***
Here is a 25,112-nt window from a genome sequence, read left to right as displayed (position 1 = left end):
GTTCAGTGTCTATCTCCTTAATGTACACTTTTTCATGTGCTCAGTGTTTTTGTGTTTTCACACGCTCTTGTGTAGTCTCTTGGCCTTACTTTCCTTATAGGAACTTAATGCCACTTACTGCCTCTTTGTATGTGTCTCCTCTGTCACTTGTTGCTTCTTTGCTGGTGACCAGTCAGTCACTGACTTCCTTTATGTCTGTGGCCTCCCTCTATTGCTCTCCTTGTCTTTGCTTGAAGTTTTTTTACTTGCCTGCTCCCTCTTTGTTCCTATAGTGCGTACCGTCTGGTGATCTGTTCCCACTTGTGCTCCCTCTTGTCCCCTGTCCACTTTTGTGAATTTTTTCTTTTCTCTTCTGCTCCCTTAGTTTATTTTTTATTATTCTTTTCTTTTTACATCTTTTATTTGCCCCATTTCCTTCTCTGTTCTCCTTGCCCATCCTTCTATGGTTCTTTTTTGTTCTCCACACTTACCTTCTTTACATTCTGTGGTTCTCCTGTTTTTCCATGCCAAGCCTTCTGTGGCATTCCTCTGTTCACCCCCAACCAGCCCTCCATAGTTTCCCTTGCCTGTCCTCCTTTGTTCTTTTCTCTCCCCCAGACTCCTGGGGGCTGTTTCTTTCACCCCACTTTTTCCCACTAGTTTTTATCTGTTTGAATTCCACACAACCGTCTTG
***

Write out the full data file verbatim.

Here is a 25,112-nt window from a genome sequence, read left to right as displayed (position 1 = left end):
GTTCAGTGTCTATCTCCTTAATGTACACTTTTTCATGTGCTCAGTGTTTTTGTGTTTTCACACGCTCTTGTGTAGTCTCTTGGCCTTACTTTCCTTATAGGAACTTAATGCCACTTACTGCCTCTTTGTATGTGTCTCCTCTGTCACTTGTTGCTTCTTTGCTGGTGACCAGTCAGTCACTGACTTCCTTTATGTCTGTGGCCTCCCTCTATTGCTCTCCTTGTCTTTGCTTGAAGTTTTTTTACTTGCCTGCTCCCTCTTTGTTCCTATAGTGCGTACCGTCTGGTGATCTGTTCCCACTTGTGCTCCCTCTTGTCCCCTGTCCACTTTTGTGAATTTTTTCTTTTCTCTTCTGCTCCCTTAGTTTATTTTTTATTATTCTTTTCTTTTTACATCTTTTATTTGCCCCATTTCCTTCTCTGTTCTCCTTGCCCATCCTTCTATGGTTCTTTTTTGTTCTCCACACTTACCTTCTTTACATTCTGTGGTTCTCCTGTTTTTCCATGCCAAGCCTTCTGTGGCATTCCTCTGTTCACCCCCAACCAGCCCTCCATAGTTTCCCTTGCCTGTCCTCCTTTGTTCTTTTCTCTCCCCCAGACTCCTGGGGGCTGTTTCTTTCACCCCACTTTTTCCCACTAGTTTTTATCTGTTTGAATTCCACACAACCGTCTTG